Amazing flight and flight training opportunities 30 minutes south of Calgary
Cu Nim is a modern Canadian gliding club located just outside of Black Diamond, AB. If you are a pilot or wish to be, please come visit.
Our club is comprised of high caliber aircraft including a DG-1000, ASW 28 and Cessna 182, and many remarkable individuals. We own and operate the 4 grass runways, known as Black Diamond Airport (CEH2). Pilots enjoy terrific thermal opportunities, with tasks along the Rockies to the US border as well as east into the prairies. Spring thermals, fall wave conditions, and a supportive instructional culture makes Cu Nim an active medium-sized club looking for new, enthusiastic members.
Our members range from their teens to their 90’s and represent a variety of cultural and professional backgrounds.
Warning: Sustained flight in powerless airplanes is very addictive!
Our members cover great distances from our airfield while soaring – sometimes over 600km! As a group, we travel to southern Alberta twice a year for the Cowley Fall and Summer Camps where glider pilots from across North America gather for unique soaring conditions influenced by the Rockies, the Livingstone Range, and other topographical features. More and more members compete in gliding competitions, and some travel internationally to compete.
Flying Season and Operational days
The core flying season for Cu Nim is from March/April through October/November. Members can coordinate flights throughout the winter when Chinooks clear the runway. The club operates Thursday through Sunday through the heart of the flying season – offering introductory and instructional flights. Flight operations for licensed pilots occur any day that a crew can be assembled and when conditions are favorable.
We produce a regular club newsletter called ‘Turnpoints‘ which is a great read for prospective members.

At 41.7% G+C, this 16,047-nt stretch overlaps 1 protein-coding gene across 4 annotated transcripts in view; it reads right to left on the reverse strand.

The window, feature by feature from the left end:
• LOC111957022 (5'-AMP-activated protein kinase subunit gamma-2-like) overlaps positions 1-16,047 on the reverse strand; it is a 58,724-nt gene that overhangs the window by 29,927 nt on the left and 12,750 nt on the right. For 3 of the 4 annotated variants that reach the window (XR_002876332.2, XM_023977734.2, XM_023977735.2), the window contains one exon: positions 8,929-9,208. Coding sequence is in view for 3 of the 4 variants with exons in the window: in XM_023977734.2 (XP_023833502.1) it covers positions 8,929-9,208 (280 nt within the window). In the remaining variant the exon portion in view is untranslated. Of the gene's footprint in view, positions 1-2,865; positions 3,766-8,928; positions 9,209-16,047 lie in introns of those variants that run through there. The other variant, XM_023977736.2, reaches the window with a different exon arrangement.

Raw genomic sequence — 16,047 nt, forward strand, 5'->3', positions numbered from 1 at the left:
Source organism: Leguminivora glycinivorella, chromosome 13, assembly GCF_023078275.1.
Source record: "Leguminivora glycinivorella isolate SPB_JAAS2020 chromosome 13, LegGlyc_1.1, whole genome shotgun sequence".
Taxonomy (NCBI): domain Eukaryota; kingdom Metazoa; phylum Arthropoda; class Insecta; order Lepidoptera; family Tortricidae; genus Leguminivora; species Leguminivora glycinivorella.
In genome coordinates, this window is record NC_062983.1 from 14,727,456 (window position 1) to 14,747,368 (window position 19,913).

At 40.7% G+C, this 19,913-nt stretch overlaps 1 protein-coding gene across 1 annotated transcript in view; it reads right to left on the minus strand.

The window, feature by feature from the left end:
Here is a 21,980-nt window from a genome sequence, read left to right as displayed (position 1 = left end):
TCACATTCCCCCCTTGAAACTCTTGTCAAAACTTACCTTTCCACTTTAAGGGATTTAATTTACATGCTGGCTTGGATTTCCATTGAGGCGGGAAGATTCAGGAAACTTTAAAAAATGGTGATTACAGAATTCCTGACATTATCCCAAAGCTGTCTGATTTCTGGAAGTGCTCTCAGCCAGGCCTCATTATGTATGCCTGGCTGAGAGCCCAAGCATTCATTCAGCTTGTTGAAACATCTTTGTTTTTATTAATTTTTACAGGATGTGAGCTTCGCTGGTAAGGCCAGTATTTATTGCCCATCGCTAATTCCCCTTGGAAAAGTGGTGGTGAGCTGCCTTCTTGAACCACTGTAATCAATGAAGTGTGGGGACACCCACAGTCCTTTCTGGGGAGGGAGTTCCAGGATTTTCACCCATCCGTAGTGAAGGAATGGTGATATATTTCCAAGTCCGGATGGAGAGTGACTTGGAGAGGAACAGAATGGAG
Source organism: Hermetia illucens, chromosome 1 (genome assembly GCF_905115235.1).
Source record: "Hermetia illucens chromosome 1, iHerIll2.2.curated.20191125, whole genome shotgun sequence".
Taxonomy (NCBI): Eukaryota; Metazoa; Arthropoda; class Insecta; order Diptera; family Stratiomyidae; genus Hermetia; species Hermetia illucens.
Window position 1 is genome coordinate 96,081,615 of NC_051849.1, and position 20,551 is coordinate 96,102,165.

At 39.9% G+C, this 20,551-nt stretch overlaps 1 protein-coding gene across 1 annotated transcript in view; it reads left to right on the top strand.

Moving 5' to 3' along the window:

When you start your flight training, your flights will stay within gliding distance of the airfield as you develop fundamental flying skills (how the airplane works, turns, speed control, etc). Flights are short to provide exposure to takeoff, aerotow, circuits, and landings. Generally, people need to be conditioned to get comfortable with the forces of maneuvering at higher speeds. Students should plan on several instructional flights per day while training.
As awareness, skill and comfort increase, students get early lessons of thermalling and sustained flight. Learning how to thermal is thrilling and frustrating, and ultimately very rewarding. Additional altitude allows lessons to venture further from the local area, for longer flights for more repetition and refinement of flying skills.
RGS grads, PPL, ATPL, whatever… if you want to be flying more, fly gliders!
Mountain wave flights
Here in Alberta we are lucky to experience a particularly favourable condition for soaring called mountain wave (https://en.wikipedia.org/wiki/Lee_wave). Many members take advantage of wave conditions to travel long distances and to high altitudes. All club gliders are equipped with oxygen systems to enable flights above 12500′. Cowley fall camps often have flights exceeding 20000′ with a few flights exceeding 30000′ (most recently October 2017), all driven by mountain wave.
Another way of staying aloft is to use ridge lift, the vertical redirection of wind when it impacts a rise in the land.
Finally and most commonly is the use of thermals to gain altitude. These can occur anywhere and enable travel across the open prairies. Learning to find and use thermals is part of the joy and the challenge of becoming a good soaring pilot.
Photos and video
Have a look at a highlight video from our 2017 season.
We can recommend some gliding YouTube channels (Thanks to Peanut425etac and Bruno Vassal for permission to link):
A thrilling video compilation from the 2017 Summer Cowley Camp. The video features some close proximity flying with our DG-1000. Examples of ridge, wave, and thermal flight are showcased. Smoke from the 2017 wildfires is visible in much of the footage.
What happens when you run out of lift? See this video for an in-cockpit view of what happens when flying far from the airfield and running out of lift. This is a normal part of cross-country soaring.
Curious how a long distance or high altitude flight is done? Follow the links below to see flight animations showing how pilots make use of thermal, ridge lift, and wave to travel high and far (both flights out of Cowley Alberta, east of the Crownest pass).
Cu Nim Pilots compete through the OLC, here is our 2018 club performance.